Clop later claimed to post stolen Cognizant data on its darkweb site, and subsequently also made the data available as a torrent download.

Cognizant has not responded to multiple requests for comment from CRN.

Previously, Cognizant was among the victims of the high-profile Maze ransomware campaign in 2020. The company said at the time that it expected to spend up to $70 million remediating the damage from the attack. Among other impacts, the attackers exfiltrated Cognizant employee data including corporate credit cards and personal data such as Social Security numbers, tax IDs, financial account information and driver’s license and passport details, the company disclosed at the time.


CompuCom, No. 53 on CRN’s Solution Provider 500, likewise was added to Clop’s darkweb site for MOVEit breaches earlier this year. Clop went on to claim it had posted stolen CompuCom data on its darkweb site, and later made the purported CompuCom data available as a torrent download.

CompuCom has not responded to multiple requests for comment from CRN.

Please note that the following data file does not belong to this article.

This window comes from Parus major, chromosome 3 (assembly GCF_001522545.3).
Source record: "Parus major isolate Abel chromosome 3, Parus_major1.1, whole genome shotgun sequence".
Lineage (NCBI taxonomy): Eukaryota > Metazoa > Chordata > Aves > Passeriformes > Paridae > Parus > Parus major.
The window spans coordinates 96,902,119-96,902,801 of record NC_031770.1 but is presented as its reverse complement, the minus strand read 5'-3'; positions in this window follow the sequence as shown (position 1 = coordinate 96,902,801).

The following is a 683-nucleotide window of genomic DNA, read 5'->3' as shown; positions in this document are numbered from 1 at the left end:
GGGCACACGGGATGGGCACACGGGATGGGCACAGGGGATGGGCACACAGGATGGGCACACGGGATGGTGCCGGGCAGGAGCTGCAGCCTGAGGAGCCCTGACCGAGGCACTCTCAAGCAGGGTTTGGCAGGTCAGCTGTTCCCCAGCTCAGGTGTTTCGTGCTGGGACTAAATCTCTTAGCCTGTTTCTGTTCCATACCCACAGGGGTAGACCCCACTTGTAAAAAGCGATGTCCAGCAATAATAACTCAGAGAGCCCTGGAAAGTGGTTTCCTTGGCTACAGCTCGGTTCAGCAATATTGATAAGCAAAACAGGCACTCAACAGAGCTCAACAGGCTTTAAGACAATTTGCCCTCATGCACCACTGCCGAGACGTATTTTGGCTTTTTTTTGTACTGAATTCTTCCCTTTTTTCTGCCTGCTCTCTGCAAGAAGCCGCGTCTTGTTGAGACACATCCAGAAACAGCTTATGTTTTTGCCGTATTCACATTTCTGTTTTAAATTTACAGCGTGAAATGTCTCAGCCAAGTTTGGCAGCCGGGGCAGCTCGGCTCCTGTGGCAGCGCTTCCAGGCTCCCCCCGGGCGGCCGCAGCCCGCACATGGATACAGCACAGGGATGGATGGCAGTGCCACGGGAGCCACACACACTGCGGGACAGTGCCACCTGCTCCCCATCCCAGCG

IBM’s use of MOVEit is believed to have resulted in the unauthorized access of millions of people’s health care information held by state agencies in Colorado and Missouri. In a statement to CRN, an IBM spokesperson said that the vendor “has worked closely with the Colorado Department of Health Care Policy and Financing (HCPF) and the Missouri Department of Social Services to determine and minimize the impact of the breach of MOVEit Transfer, a non-IBM data transfer program provided by Progress Software.”

“Upon receiving notification of the breach from Progress, we moved quickly to isolate potentially impacted systems and have implemented a thorough mitigation plan,” according to the statement. “There has been no impact to IBM systems.”

A notice from the Colorado Department of Health Care Policy & Financing (HCPF) puts the total number of people affected by the breach at 4 million and included people who don’t live in the state. The agency issued written notifications about the breach on Friday.

HCPF posted a statement to its website that says the agency contracts with IBM as a third-party vendor. In May, IBM used MOVEit to move HCPF data files in the normal course of business.

IBM told the agency of the MOVEit incident and the agency investigated. During the investigation, HCPF saw an “unauthorized actor” accessed “certain HCPF files on the MOVEit application used by IBM” on May 28. HCPF discovered the breach on June 13.

The files included information for members of Health First Colorado – the state’s Medicaid program – and Child Health Plan Plus.